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Concurrency Control for Knowledge Bases
 In Proceedings of the Third International Conference on Knowledge Representation and Reasoning
, 1992
"... As the demand for everlarger knowledge bases grows, knowledge base management techniques assume paramount importance. In this paper we show that large, multiuser knowledge bases need concurrency control. We discuss known techniques from database concurrency control and explain their inadequa ..."
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Cited by 12 (7 self)
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As the demand for everlarger knowledge bases grows, knowledge base management techniques assume paramount importance. In this paper we show that large, multiuser knowledge bases need concurrency control. We discuss known techniques from database concurrency control and explain their inadequacies in the context of knowledge bases. We offer a concurrency control algorithm, called the Dynamic Directed Graph (DDG) policy that addresses the specific needs of knowledge bases. The DDG policy exploits the rich structure of a knowledge base to support the interleaved, concurrent execution of several user requests, thereby improving overall system performance. We give a proof of correctness of the proposed concurrency control algorithm and an analysis of its properties. We demonstrate that these results from concurrency control interact in interesting ways with knowledge base features and highlight the importance of performanceoriented tradeoffs in the design of knowledge...
Data Structures and Amortized Complexity in a Functional Setting
, 1992
"... views of amortization : : : : : : : : : : : : : : : : : : : 44 4 Implementation aspects 49 4.1 Functional program notation : : : : : : : : : : : : : : : : : : : : 50 4.2 Eager evaluation : : : : : : : : : : : : : : : : : : : : : : : : : : : 51 4.3 Pointer implementation of stacks : : : : : : : : : ..."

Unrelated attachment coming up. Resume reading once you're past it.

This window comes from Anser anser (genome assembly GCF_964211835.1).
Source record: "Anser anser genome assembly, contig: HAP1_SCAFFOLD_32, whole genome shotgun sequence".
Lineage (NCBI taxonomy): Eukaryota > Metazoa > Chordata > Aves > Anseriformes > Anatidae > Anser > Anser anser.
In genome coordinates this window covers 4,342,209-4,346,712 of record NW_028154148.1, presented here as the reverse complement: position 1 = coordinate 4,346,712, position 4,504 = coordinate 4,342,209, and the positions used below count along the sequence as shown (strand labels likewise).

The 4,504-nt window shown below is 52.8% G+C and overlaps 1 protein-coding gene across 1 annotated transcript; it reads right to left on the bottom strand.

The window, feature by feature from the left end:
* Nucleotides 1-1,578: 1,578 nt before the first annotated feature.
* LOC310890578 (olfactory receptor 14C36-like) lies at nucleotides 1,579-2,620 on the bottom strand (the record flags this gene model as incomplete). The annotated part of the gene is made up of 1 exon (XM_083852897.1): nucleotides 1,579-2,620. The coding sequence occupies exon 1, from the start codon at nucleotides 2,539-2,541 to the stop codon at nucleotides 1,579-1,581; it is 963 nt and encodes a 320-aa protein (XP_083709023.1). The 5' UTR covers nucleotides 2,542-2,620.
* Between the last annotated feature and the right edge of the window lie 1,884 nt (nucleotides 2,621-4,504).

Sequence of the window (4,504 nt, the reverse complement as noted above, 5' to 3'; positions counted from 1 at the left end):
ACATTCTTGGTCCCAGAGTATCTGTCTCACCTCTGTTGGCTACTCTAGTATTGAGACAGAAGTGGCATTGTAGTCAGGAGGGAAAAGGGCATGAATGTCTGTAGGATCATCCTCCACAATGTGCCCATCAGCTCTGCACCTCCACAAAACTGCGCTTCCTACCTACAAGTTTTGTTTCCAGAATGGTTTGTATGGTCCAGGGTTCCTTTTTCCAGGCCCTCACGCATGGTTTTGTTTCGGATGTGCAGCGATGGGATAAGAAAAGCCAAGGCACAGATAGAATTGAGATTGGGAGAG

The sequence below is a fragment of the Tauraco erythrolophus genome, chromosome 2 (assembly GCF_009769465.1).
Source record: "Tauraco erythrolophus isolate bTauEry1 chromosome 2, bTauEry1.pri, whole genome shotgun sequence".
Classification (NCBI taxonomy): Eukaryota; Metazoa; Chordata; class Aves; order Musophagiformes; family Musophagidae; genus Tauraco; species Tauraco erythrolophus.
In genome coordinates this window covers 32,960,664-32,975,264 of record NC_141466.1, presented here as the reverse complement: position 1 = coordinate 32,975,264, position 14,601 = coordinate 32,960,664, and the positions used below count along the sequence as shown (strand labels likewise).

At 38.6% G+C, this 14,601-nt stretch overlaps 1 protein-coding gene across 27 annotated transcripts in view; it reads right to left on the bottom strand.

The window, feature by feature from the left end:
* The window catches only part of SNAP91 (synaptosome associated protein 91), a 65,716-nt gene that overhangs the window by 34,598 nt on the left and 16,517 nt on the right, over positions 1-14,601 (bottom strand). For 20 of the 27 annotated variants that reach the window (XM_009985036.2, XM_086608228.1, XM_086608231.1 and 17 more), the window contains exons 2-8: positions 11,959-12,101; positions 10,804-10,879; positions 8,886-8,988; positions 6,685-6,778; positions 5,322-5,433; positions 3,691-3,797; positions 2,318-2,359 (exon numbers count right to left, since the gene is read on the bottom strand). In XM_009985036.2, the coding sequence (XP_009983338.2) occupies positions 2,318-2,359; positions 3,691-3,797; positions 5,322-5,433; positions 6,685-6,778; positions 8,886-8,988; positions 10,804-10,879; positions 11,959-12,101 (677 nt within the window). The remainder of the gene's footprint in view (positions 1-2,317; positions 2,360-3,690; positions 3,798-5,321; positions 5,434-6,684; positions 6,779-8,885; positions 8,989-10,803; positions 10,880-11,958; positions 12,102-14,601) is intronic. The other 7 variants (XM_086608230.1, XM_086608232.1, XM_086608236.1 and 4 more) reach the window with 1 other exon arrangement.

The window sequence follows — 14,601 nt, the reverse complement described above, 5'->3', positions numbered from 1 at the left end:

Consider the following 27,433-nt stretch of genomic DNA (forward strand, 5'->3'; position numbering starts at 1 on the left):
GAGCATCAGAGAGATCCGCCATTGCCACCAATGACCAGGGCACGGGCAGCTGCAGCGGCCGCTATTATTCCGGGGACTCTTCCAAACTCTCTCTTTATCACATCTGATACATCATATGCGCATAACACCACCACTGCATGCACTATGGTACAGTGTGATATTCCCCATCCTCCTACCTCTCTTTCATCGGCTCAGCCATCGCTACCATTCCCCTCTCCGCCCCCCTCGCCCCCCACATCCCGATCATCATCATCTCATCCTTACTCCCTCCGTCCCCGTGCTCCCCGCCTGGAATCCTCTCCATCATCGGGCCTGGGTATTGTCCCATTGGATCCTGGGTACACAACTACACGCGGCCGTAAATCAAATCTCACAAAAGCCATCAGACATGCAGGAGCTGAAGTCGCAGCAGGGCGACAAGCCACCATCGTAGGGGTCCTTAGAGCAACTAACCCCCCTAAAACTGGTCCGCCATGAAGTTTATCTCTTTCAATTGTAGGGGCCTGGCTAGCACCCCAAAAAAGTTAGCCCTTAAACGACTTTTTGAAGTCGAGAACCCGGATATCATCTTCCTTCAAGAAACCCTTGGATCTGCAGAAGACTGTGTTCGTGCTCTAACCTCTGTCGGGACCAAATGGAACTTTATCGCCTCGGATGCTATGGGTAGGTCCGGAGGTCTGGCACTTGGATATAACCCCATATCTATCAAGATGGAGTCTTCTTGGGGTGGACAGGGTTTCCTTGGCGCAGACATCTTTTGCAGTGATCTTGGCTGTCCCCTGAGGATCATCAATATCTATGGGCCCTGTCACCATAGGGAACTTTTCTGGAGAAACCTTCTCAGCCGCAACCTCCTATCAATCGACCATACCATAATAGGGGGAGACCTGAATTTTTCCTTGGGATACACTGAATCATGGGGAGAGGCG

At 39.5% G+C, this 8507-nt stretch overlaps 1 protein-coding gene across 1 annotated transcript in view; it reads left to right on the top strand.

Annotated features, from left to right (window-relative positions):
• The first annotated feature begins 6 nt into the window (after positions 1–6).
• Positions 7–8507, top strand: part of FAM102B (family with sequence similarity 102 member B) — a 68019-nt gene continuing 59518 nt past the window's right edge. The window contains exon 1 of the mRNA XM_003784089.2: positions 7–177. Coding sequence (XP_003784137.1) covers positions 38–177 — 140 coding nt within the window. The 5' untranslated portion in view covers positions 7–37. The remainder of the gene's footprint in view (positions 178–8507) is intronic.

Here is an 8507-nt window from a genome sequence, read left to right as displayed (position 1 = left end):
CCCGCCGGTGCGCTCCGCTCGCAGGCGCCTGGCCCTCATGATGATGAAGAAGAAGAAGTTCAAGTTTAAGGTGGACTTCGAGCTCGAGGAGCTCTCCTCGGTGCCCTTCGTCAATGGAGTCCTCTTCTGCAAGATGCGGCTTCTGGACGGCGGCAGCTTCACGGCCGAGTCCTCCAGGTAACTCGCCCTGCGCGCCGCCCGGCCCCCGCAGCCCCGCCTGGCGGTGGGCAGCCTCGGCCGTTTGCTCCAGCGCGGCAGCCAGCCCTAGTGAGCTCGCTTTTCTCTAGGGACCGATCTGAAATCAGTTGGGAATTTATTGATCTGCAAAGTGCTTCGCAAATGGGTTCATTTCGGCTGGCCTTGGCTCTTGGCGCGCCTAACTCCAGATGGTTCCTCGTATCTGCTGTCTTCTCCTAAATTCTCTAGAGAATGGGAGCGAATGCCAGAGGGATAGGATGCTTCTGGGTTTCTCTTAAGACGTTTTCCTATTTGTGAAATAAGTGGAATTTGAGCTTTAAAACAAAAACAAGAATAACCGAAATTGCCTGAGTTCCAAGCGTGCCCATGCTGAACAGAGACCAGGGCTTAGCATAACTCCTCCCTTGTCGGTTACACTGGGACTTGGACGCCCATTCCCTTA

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Cited by 11 (3 self)
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views of amortization : : : : : : : : : : : : : : : : : : : 44 4 Implementation aspects 49 4.1 Functional program notation : : : : : : : : : : : : : : : : : : : : 50 4.2 Eager evaluation : : : : : : : : : : : : : : : : : : : : : : : : : : : 51 4.3 Pointer implementation of stacks : : : : : : : : : : : : : : : : : : 52 4.4 Destructivity : : : : : : : : : : : : : : : : : : : : : : : : : : : : : 54 4.5 Queues and concatenable deques : : : : : : : : : : : : : : : : : : Contents iii 4.6 Linear usage of destructive monoalgebras : : : : : : : : : : : : : 58 4.7 Benevolent sideeffects : : : : : : : : : : : : : : : : : : : : : : : : 61 5 Analysis of functional programs and algebras 63 5.1 Cost measures : : : : : : : : : : : : : : : : : : : : : : : : : : : : : 63 5.2 Worstcase analysis : : : : : : : : : : : : : : : : : : : : : : : : : : 67 5.3 Amortized cost of functions : : : : : : : : : : : : : : : : : : : : : 69 5.4 Amortized analysis : : : : : : : : : : : : : : : : : : : : : : : : : ...
Transaction Synchronization in Knowledge Bases: Concepts, Realization and Quantitative Evaluation
, 1995
"... Large knowledge bases that are intended for applications such as CAD, corporate repositories or process control will have to be shared by multiple users. For these systems to scale up, to give acceptable performance and to exhibit consistent behavior, it is mandatory to synchronize user transactions ..."
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Cited by 11 (8 self)
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Large knowledge bases that are intended for applications such as CAD, corporate repositories or process control will have to be shared by multiple users. For these systems to scale up, to give acceptable performance and to exhibit consistent behavior, it is mandatory to synchronize user transactions using a concurrency control algorithm. The transactions in knowledge bases often access a large number of entities and perform complex inferences that may last for a long period of time. In such a situation, using conventional concurrency control methods, which require a transaction to hold its locks until it has acquired all the locks it will ever need, do not lead to good performance. This thesis examines the problem of concurrency control for such long transactions in a knowledge base setting. Using a directed graph as a general model of a knowledge base, we develop an algorithm, called the Dynamic Directed Graph (DDG) policy, that allows release of locks by a transaction before it has ...